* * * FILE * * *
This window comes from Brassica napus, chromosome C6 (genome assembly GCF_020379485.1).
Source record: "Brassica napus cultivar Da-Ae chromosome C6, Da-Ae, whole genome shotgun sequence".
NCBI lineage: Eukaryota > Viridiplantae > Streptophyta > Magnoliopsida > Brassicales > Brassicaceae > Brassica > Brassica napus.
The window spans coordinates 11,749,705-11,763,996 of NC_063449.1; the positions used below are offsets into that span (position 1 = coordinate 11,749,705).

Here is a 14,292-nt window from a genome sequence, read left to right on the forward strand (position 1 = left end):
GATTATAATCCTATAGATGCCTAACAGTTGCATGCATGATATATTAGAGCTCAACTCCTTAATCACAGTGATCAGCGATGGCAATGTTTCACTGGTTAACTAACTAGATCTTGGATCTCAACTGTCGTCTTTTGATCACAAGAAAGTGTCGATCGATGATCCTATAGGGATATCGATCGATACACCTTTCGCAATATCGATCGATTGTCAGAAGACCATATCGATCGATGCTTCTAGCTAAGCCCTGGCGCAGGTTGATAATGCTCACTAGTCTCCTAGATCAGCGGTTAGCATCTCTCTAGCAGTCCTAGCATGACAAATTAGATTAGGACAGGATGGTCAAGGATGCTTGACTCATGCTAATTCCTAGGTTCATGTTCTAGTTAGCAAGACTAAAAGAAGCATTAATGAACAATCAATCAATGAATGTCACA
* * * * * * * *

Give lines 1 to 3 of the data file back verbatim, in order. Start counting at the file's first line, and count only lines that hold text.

This window comes from Brassica napus, chromosome C6 (genome assembly GCF_020379485.1).
Source record: "Brassica napus cultivar Da-Ae chromosome C6, Da-Ae, whole genome shotgun sequence".
NCBI lineage: Eukaryota > Viridiplantae > Streptophyta > Magnoliopsida > Brassicales > Brassicaceae > Brassica > Brassica napus.